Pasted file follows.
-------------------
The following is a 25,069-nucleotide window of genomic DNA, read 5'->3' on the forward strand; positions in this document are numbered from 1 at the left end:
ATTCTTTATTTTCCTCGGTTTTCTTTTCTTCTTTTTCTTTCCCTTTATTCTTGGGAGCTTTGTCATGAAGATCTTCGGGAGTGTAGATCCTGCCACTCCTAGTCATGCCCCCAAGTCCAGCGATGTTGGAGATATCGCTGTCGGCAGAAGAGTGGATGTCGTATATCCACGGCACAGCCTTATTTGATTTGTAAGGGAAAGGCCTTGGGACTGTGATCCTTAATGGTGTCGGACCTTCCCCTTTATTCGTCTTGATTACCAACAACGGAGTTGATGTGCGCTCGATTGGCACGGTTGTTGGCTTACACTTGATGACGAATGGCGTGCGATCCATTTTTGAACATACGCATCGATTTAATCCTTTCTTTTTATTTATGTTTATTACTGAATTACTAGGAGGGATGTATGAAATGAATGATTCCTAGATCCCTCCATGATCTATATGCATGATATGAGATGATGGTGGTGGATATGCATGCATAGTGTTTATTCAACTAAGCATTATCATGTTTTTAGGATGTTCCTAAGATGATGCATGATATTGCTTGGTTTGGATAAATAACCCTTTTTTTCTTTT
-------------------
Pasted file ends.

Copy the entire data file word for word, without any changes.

The following is a 25,069-nucleotide window of genomic DNA, read 5'->3' on the forward strand; positions in this document are numbered from 1 at the left end:
ATTCTTTATTTTCCTCGGTTTTCTTTTCTTCTTTTTCTTTCCCTTTATTCTTGGGAGCTTTGTCATGAAGATCTTCGGGAGTGTAGATCCTGCCACTCCTAGTCATGCCCCCAAGTCCAGCGATGTTGGAGATATCGCTGTCGGCAGAAGAGTGGATGTCGTATATCCACGGCACAGCCTTATTTGATTTGTAAGGGAAAGGCCTTGGGACTGTGATCCTTAATGGTGTCGGACCTTCCCCTTTATTCGTCTTGATTACCAACAACGGAGTTGATGTGCGCTCGATTGGCACGGTTGTTGGCTTACACTTGATGACGAATGGCGTGCGATCCATTTTTGAACATACGCATCGATTTAATCCTTTCTTTTTATTTATGTTTATTACTGAATTACTAGGAGGGATGTATGAAATGAATGATTCCTAGATCCCTCCATGATCTATATGCATGATATGAGATGATGGTGGTGGATATGCATGCATAGTGTTTATTCAACTAAGCATTATCATGTTTTTAGGATGTTCCTAAGATGATGCATGATATTGCTTGGTTTGGATAAATAACCCTTTTTTTCTTTT